Unhappy Holidays: Houston Police Force Homeless People to Throw Away Food
On Thursday, the Houston Police Department targeted a group of homeless advocates who were attempting to hand out hot food and gifts to the homeless.
(AM) Houston, TX — Local activists attempting to hand out food and gifts were shocked on Thursday afternoon when Houston police forced the homeless to throw away the donations. Around 1 pm on Thursday, several individuals met in downtown Houston to distribute plates of hot food, blankets, and other supplies to the city’s growing homeless population. Soon after, Houston police arrived on the scene of two different intersections where the homeless advocates were giving out gifts and food.
According to witness testimony posted on Facebook, the police instructed the homeless to throw away everything they had been given.
Widget not in any sidebars
“Not only were the police called, but they brought a large waste management truck and are forcing the homeless to throw away their food, pillows and other items,” reads one post.
A video from an ABC13 social media correspondent shows the police and trash vehicle parked under a freeway while a man narrates the situation. “Covers, Blankets, different things like that, pillows. They are throwing all of that away,” he says.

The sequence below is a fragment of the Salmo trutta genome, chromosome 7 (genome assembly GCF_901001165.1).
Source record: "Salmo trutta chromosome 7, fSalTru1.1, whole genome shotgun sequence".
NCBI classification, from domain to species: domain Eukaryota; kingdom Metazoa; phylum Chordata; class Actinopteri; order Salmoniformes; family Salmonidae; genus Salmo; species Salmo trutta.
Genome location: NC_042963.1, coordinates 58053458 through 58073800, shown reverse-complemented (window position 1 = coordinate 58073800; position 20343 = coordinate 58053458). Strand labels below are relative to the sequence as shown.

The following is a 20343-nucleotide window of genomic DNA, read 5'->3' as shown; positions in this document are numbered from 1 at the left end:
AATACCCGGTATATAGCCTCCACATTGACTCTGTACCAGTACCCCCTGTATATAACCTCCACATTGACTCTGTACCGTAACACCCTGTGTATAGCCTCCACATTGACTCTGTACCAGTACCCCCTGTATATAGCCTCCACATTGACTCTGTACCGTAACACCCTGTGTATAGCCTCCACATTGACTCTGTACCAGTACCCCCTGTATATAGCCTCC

Shere Dore, a local activist who works with several organizations, including Food Not Bombs Houston, was involved in the food sharing and says the throwing away of the gifts was uncalled for. “I’m highly disturbed because lots of these items were not only given to the homeless by the community, but some of the blankets and jackets were literally purchased by homeless advocates like myself,” Dore told Anti-Media. “HPD and the City of Houston are taking our cash and throwing it in the trash. At what point will our police stand up and say that this is wrong to do to people?“